This morning, the Federal Circuit issued two precedential opinions in a patent case and a veterans case. The court also issued a nonprecedential order denying a petition for a writ of mandamus that would have directed a district court to stay proceedings. Here are the introductions to the opinions and text from the order.

Biogen MA, Inc. v. EMD Serono, Inc. (Precedential)

This appeal arises from a suit filed by Biogen MA, Inc. (“Biogen”) against EMD Serono, Inc. and Pfizer, Inc. (collectively “Serono”) in the District of New Jersey. The suit alleged contributory and induced infringement of Biogen’s U.S. Patent Number 7,588,755 (“’755 patent”) by the sale and marketing in the United States of Rebif, a recombinant interferon-β (“IFN-β”) product used for the treatment of Multiple Sclerosis (“MS”). After a five-week trial, a jury found that the ’755 patent claims were anticipated by two references teaching the use of native IFN-β to treat viral diseases: Kingham et al., Treatment of HBsAg-positive Chronic Active Hepatitis with Human Fibroblast Interferon, 19(2) Gut 91 (1978) (“Kingham”) and Sundmacher et al., Human Leukocyte and Fibroblast Interferon in a Combination Therapy of Dendritic Keratitis, 208(4) Albrecht von Graefes Archiv für Klinische & Experimentelle Opthalmologie 229 (1978) (“Sundmacher”). The jury also held the asserted claims not invalid for lack of enablement or written description, or for obviousness. Finally, the jury held that patients and prescribers directly infringed the asserted claims and that Serono contributorily infringed the claims but did not induce infringement thereof.

On cross-motions, the district court granted judgment as a matter of law (“JMOL”) of no anticipation in favor of Biogen and conditionally granted a new trial on anticipation. In re Biogen ’755 Patent Litig., 335 F. Supp. 3d 688 (D.N.J. 2018) (“Biogen I”). The district court also ruled in favor of Biogen: sustaining the jury’s verdict of no invalidity based on written description or enablement; overturning the verdict of no induced infringement; sustaining the verdict of contributory infringement; and holding that the ’755 patent claims were not patent ineligible. Id. Serono appeals the district court’s JMOL rulings on anticipation, written description, enablement, contributory infringement, induced infringement and patent eligibility. We have jurisdiction under 28 U.S.C. § 1295(a).

Because a reasonable jury could find the claims of the ’755 patent anticipated on the record presented in this case, we reverse the district court’s JMOL of no anticipation and its conditional grant of new trial on that ground. We remand with instructions to reinstate the jury verdict of anticipation. We need not and do not address the other grounds asserted on appeal.

Mote v. Wilkie (Precedential)

Mrs. Eugenia Mote appeals from the Court of Appeals for Veterans Claims’ (“Veterans Court”) dismissal of her mandamus petition alleging unreasonable delay by the Department of Veterans Affairs (“VA”) in resolving her benefits claim.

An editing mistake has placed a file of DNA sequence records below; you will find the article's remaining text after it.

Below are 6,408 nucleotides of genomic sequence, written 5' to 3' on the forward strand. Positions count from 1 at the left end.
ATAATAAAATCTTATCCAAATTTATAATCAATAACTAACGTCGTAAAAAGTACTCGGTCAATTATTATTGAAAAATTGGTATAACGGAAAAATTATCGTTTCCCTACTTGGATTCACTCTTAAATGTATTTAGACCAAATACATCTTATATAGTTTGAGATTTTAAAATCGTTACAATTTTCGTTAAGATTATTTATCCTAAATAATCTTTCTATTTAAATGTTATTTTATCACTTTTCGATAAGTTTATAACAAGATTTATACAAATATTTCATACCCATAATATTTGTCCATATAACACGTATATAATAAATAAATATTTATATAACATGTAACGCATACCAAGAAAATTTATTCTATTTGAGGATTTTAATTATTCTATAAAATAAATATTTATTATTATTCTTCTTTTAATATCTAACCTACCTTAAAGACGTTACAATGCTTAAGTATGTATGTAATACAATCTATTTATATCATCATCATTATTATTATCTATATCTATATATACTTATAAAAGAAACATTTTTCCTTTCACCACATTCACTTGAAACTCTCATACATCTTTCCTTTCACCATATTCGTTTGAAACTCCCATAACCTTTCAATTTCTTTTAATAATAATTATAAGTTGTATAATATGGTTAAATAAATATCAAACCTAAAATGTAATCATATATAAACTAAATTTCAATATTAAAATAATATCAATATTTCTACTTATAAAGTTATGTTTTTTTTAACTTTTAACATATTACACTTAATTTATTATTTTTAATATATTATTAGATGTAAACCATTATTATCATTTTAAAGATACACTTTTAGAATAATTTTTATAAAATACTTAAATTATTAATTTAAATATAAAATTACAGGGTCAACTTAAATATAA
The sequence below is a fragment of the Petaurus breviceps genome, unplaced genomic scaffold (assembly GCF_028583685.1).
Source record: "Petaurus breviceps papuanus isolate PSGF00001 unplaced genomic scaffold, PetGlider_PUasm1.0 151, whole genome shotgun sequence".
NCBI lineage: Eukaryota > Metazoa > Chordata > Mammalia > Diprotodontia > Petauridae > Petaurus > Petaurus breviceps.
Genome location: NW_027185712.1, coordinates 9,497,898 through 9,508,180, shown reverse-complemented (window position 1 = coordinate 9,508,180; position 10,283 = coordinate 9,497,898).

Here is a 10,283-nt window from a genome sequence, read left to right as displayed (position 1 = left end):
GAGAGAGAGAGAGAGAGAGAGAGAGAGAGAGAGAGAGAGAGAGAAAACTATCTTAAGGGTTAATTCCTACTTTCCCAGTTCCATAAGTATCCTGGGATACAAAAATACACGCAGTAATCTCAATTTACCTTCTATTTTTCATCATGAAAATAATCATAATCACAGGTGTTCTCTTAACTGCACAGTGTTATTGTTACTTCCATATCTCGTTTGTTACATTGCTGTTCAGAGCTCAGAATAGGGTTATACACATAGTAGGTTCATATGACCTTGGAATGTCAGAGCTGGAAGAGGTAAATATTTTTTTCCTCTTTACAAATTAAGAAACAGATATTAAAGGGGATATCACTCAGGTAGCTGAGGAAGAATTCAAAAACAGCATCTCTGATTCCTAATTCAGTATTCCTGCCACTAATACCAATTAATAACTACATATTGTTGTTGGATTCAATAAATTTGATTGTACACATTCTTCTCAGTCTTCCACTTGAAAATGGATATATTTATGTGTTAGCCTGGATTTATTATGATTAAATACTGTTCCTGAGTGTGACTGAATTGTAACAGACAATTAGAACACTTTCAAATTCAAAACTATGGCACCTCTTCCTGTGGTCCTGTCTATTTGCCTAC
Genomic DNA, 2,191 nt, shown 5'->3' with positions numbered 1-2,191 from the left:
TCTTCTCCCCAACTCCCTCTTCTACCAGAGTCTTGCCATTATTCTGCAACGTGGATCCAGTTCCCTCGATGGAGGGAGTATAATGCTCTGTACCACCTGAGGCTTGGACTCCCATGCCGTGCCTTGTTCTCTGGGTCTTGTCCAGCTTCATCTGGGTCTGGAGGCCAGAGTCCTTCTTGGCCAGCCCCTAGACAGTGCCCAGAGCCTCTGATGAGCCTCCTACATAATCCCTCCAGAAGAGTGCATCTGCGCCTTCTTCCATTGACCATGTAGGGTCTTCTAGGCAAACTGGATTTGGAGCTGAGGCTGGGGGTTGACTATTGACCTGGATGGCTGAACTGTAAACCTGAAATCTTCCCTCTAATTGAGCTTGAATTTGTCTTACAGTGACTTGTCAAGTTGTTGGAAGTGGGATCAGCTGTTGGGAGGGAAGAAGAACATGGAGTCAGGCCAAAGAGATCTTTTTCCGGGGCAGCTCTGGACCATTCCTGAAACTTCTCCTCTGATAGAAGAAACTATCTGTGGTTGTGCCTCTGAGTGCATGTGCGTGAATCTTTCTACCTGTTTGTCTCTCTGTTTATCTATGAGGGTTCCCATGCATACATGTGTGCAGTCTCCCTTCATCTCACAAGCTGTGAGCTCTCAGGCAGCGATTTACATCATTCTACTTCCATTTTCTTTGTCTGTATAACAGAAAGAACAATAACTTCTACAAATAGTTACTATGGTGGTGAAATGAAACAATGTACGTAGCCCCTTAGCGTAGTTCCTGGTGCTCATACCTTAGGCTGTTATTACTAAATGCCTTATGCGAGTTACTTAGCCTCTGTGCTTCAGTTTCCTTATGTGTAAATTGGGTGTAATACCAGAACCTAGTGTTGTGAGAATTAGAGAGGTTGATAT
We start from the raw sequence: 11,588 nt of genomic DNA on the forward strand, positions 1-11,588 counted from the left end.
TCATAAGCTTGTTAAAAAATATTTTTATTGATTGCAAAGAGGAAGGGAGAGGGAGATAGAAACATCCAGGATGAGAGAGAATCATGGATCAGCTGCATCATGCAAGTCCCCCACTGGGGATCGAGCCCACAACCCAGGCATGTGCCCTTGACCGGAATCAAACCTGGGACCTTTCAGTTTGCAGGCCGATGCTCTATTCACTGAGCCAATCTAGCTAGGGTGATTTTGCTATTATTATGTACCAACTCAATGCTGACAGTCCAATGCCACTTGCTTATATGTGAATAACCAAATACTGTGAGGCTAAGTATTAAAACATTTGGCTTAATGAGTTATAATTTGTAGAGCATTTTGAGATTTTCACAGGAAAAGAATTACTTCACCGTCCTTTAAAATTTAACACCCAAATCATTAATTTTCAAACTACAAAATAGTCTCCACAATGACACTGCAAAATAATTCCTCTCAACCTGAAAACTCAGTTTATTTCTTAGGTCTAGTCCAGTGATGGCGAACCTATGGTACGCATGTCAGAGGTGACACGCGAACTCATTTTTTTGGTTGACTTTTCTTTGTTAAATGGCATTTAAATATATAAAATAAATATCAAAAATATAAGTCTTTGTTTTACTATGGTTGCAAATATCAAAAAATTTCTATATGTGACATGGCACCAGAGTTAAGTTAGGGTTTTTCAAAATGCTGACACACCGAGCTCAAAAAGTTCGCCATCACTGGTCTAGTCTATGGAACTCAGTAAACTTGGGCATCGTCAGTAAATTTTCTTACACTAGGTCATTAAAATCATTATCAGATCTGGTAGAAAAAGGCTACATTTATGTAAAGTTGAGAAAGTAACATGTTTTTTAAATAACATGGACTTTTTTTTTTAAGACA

Mrs. Mote has been here before, under similar circumstances. She was one of nine consolidated appellants in Martin v. O’Rourke, 891 F.3d 1338 (Fed. Cir. 2018), where we replaced the Veterans Court’s test for evaluating an unreasonable-delay mandamus petition with the standard articulated in Telecommunications Research & Action Center v. FCC, 750 F.2d 70 (D.C. Cir. 1984) (“TRAC”). We remanded Mrs. Mote’s individual case to the Veterans Court to conduct a TRAC analysis in the first instance. But on remand, the Veterans Court failed to conduct such an analysis. We therefore remand, again, for it to do so.

In re Sand Revolution LLC (Nonprecedential Order)

In this patent infringement suit, the United States District Court for the Western District of Texas denied Sand Revolution LLC and Sand Revolution II, LLC’s (collectively, “Sand”) motion to stay the litigation pending a recently-instituted inter partes review of the same patent in the United States Patent and Trademark Office. Sand now petitions for a writ of mandamus directing the district court to vacate that order and to stay proceedings pending such review. Continental Intermodal Group – Trucking LLC opposes.


Sand has failed to satisfy this exacting standard. The district court’s ruling was cursory and this court could have benefited from further elaboration based on the traditional stay factors. Nevertheless, we are unable to say that the district court clearly overstepped its authority or that Sand has shown a clear and indisputable right to a stay under the circumstances presented. Moreover, Sand has not shown that it is irreparably harmed by having to face the burden and expense of going through the district court litigation. Cf. In re Roche Molecular Sys., Inc., 516 F.3d 1003, 1004 (Fed. Cir. 2008) (petitioner’s “hardship [and] inconvenience” in going through trial did not provide a basis for granting mandamus (citation omitted)).



The petition for a writ of mandamus is denied.